Russian stocks snapped the longest streak of gains since 2010 as a technical indicator showed the benchmark gauge may be overbought and power companies sank.
The Micex Index (INDEXCF) lost 0.2 percent to 1,452.00 by 12:02 p.m. in Moscow, its first decline in nine days. The gauge’s 14-day Relative Strength Index rose to 70.8 yesterday, the highest since Jan. 28, signaling a possible drop. OAO Russian Grids tumbled 2.9 percent to 1.043 rubles, while Federal Grid Co. retreated 1.9 percent to 10.71 kopeks. Utility-company shares declined 1.5 percent on average.
The Economy Ministry, which is seeking ways to curb consumer-price growth and spur expansion, has proposed freezing utilities’ prices next year. President Vladimir Putin supported the measure at a budget meeting yesterday, Economy Minister Alexei Ulyukayev told reporters. Crude oil, Russia’s main export earner, retreated 0.1 percent to $107.43 a barrel in New York.
“The market is overbought, investors expect stocks to roll back today,” Andrey Vashevnik, chief investment officer for Russian markets at R&B Russia Investment Fund Ltd, said by phone. “The lack of clarity on what’s going to happen to utilities’ tariffs is causing the stocks to fall.”
The RSI measures how rapidly prices have advanced or dropped during a specified time period. Readings below 30 indicate a security may be poised to rise, while those above 70 signal a potential retreat. The Micex surged 4.3 percent last week, the most since December 2011.
VTB Group retreated 0.8 percent to 4.43 kopeks. Russia’s second-biggest lender posted net income in the second quarter of 12.6 billion rubles ($385 million), compared with an average analyst estimate for 15.4 billion rubles, according to a Bloomberg survey.
OAO Mechel (MTLR), Russia’s largest producer of coal for steelmakers, advanced 3.2 percent to 115.10 rubles, the highest intraday level since May 29 and the biggest gain by percentage points on the Micex.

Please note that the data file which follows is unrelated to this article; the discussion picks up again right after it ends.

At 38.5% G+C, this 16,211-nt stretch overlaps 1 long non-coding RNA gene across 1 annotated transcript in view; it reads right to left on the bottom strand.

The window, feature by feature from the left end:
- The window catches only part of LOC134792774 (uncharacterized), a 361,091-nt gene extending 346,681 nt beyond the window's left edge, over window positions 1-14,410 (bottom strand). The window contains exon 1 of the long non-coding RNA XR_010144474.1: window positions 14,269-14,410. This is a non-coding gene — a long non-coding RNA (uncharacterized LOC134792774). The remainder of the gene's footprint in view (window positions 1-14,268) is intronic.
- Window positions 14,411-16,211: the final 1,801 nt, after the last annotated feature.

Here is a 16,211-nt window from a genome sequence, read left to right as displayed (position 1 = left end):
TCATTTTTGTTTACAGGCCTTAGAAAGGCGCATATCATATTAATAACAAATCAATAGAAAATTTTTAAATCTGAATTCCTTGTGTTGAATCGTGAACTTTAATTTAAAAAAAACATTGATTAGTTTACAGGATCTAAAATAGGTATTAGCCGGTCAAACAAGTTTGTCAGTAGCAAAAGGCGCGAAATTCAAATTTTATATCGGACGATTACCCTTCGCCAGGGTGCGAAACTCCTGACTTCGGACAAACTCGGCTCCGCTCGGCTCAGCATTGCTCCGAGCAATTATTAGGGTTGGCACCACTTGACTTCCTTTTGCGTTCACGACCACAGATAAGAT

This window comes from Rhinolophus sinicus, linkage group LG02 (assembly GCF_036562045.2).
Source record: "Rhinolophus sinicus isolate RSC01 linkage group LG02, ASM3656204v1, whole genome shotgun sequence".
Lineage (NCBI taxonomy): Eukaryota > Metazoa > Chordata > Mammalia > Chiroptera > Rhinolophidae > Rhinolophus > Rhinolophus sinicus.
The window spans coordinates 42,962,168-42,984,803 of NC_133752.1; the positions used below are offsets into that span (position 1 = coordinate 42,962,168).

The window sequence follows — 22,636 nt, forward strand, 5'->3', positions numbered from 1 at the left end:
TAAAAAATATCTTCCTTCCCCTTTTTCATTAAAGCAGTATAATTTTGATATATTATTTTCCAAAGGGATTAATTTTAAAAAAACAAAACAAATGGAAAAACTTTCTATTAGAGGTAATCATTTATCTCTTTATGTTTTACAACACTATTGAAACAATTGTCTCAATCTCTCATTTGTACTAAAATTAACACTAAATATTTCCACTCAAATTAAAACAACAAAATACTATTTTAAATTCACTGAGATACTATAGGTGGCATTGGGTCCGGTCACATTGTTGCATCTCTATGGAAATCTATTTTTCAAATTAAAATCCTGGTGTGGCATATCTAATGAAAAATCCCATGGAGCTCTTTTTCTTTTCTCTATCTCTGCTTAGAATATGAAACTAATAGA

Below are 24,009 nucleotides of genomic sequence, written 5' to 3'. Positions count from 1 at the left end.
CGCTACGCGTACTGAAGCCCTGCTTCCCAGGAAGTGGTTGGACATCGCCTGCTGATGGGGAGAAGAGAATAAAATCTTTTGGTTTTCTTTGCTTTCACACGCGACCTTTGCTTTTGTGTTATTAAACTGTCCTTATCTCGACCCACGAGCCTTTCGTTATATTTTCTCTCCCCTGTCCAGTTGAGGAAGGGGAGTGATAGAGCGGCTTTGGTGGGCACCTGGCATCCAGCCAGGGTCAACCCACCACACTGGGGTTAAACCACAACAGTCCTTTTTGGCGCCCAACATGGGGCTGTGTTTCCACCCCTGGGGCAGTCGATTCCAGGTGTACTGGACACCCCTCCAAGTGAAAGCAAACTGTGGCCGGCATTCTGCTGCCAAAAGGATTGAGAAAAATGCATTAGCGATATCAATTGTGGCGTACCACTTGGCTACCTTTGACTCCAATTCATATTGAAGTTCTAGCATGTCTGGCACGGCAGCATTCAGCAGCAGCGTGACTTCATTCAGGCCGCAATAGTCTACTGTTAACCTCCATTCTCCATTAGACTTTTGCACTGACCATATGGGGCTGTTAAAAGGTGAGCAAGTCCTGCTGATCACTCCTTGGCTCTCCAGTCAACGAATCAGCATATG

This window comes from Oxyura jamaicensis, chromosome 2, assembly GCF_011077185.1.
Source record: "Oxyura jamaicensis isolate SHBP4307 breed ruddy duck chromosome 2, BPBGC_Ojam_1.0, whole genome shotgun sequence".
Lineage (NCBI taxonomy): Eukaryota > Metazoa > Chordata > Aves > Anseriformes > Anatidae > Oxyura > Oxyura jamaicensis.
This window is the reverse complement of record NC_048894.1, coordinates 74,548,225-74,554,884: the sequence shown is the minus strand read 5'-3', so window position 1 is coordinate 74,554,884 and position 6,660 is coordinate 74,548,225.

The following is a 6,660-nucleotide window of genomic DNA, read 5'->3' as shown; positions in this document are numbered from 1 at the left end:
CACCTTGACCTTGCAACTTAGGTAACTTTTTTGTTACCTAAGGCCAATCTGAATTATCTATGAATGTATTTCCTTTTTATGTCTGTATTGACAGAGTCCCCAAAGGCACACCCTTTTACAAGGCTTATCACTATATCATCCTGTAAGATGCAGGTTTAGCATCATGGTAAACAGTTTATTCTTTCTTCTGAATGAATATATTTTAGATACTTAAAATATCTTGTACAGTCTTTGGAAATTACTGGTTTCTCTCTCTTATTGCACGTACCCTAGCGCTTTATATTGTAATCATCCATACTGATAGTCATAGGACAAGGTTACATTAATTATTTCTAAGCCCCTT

OAO Rostelecom, Russia’s state-run phone company, increased 2.1 percent to 110.46 rubles. Deutsche Bank AG and the Russian Direct Investment Fund may jointly pay $241 million to buy 2.45 percent of the company, Kommersant reported today, citing a person it didn’t identify with knowledge of the deal.
Russia’s central bank will keep the refinancing rate unchanged at 8.25 percent at a meeting in Moscow tomorrow, according to 14 out of 22 economists in a Bloomberg survey. Eight forecast a cut to 8 percent. The main lending and deposit rates will also stay unchanged, two separate surveys show.
Russia’s economy expanded 1.2 percent in the second quarter, the Federal Statistics Service reported on Aug. 9, missing the median forecast for 2 percent. The central bank refrained from cutting interest rates for an 11th month on Aug. 9, while highlighting “significant” risks to growth.
Russian equities have the cheapest valuations among 21 emerging economies tracked by Bloomberg, with shares trading at 3.8 times 12-month estimated earnings, compared with a multiple of 10.5 for the MSCI Emerging Markets Index.
The volume of shares traded on the Micex was 27 percent above the 30-day average, while 10-day price swings subsided to 18.959.
The dollar-denominated RTS Index added 0.3 percent at 1,398.64. The Bloomberg Russia-US Equity Index of the most-traded Russian stocks in New York rose 0.5 percent yesterday, while the Market Vectors Russia ETF (RSX), the largest dedicated Russian exchange-traded fund, gained 0.6 percent.
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